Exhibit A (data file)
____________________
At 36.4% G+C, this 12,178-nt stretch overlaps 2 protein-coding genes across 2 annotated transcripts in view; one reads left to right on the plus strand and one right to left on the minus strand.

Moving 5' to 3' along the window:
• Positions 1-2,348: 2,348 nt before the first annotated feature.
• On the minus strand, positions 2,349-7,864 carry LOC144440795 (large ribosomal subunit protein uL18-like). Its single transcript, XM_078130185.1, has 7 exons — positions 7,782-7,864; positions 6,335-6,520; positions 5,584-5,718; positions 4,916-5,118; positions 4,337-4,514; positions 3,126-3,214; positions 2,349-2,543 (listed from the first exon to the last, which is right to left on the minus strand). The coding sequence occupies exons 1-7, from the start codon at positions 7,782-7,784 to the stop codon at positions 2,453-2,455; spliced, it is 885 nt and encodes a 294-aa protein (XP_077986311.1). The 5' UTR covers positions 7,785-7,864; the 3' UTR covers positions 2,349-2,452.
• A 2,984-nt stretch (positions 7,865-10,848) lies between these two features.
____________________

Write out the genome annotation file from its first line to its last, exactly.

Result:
At 36.4% G+C, this 12,178-nt stretch overlaps 2 protein-coding genes across 2 annotated transcripts in view; one reads left to right on the plus strand and one right to left on the minus strand.

Moving 5' to 3' along the window:
• Positions 1-2,348: 2,348 nt before the first annotated feature.
• On the minus strand, positions 2,349-7,864 carry LOC144440795 (large ribosomal subunit protein uL18-like). Its single transcript, XM_078130185.1, has 7 exons — positions 7,782-7,864; positions 6,335-6,520; positions 5,584-5,718; positions 4,916-5,118; positions 4,337-4,514; positions 3,126-3,214; positions 2,349-2,543 (listed from the first exon to the last, which is right to left on the minus strand). The coding sequence occupies exons 1-7, from the start codon at positions 7,782-7,784 to the stop codon at positions 2,453-2,455; spliced, it is 885 nt and encodes a 294-aa protein (XP_077986311.1). The 5' UTR covers positions 7,785-7,864; the 3' UTR covers positions 2,349-2,452.
• A 2,984-nt stretch (positions 7,865-10,848) lies between these two features.